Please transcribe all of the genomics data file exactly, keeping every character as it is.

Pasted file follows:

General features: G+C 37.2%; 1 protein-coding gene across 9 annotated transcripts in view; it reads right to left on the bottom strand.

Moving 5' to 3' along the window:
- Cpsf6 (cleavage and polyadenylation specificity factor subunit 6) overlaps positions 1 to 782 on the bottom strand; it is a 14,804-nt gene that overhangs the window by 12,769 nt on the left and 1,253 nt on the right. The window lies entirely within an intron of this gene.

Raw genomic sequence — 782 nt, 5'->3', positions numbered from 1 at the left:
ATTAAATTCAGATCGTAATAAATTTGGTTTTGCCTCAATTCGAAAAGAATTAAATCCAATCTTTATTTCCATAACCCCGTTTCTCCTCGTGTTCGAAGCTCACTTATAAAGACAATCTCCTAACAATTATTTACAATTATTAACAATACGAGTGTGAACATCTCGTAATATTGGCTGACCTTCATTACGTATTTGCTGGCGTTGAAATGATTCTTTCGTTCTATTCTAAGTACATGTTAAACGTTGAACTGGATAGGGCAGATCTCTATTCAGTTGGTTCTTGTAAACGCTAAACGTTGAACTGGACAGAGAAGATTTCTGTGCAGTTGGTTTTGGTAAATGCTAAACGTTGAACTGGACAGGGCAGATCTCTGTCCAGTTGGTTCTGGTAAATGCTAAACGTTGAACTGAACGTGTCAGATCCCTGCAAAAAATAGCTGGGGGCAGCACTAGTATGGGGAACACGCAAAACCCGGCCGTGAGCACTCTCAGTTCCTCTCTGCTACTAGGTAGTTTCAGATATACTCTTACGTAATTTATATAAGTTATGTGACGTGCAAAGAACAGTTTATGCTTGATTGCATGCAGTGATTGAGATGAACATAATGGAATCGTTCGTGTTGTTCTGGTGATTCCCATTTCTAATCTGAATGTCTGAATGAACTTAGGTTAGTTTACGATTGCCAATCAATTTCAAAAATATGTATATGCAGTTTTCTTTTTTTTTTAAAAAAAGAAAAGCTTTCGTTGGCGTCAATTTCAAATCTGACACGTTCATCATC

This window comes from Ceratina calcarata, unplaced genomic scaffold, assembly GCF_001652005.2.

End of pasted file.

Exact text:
General features: G+C 37.2%; 1 protein-coding gene across 9 annotated transcripts in view; it reads right to left on the bottom strand.

Moving 5' to 3' along the window:
- Cpsf6 (cleavage and polyadenylation specificity factor subunit 6) overlaps positions 1 to 782 on the bottom strand; it is a 14,804-nt gene that overhangs the window by 12,769 nt on the left and 1,253 nt on the right. The window lies entirely within an intron of this gene.

Raw genomic sequence — 782 nt, 5'->3', positions numbered from 1 at the left:
ATTAAATTCAGATCGTAATAAATTTGGTTTTGCCTCAATTCGAAAAGAATTAAATCCAATCTTTATTTCCATAACCCCGTTTCTCCTCGTGTTCGAAGCTCACTTATAAAGACAATCTCCTAACAATTATTTACAATTATTAACAATACGAGTGTGAACATCTCGTAATATTGGCTGACCTTCATTACGTATTTGCTGGCGTTGAAATGATTCTTTCGTTCTATTCTAAGTACATGTTAAACGTTGAACTGGATAGGGCAGATCTCTATTCAGTTGGTTCTTGTAAACGCTAAACGTTGAACTGGACAGAGAAGATTTCTGTGCAGTTGGTTTTGGTAAATGCTAAACGTTGAACTGGACAGGGCAGATCTCTGTCCAGTTGGTTCTGGTAAATGCTAAACGTTGAACTGAACGTGTCAGATCCCTGCAAAAAATAGCTGGGGGCAGCACTAGTATGGGGAACACGCAAAACCCGGCCGTGAGCACTCTCAGTTCCTCTCTGCTACTAGGTAGTTTCAGATATACTCTTACGTAATTTATATAAGTTATGTGACGTGCAAAGAACAGTTTATGCTTGATTGCATGCAGTGATTGAGATGAACATAATGGAATCGTTCGTGTTGTTCTGGTGATTCCCATTTCTAATCTGAATGTCTGAATGAACTTAGGTTAGTTTACGATTGCCAATCAATTTCAAAAATATGTATATGCAGTTTTCTTTTTTTTTTAAAAAAAGAAAAGCTTTCGTTGGCGTCAATTTCAAATCTGACACGTTCATCATC

This window comes from Ceratina calcarata, unplaced genomic scaffold, assembly GCF_001652005.2.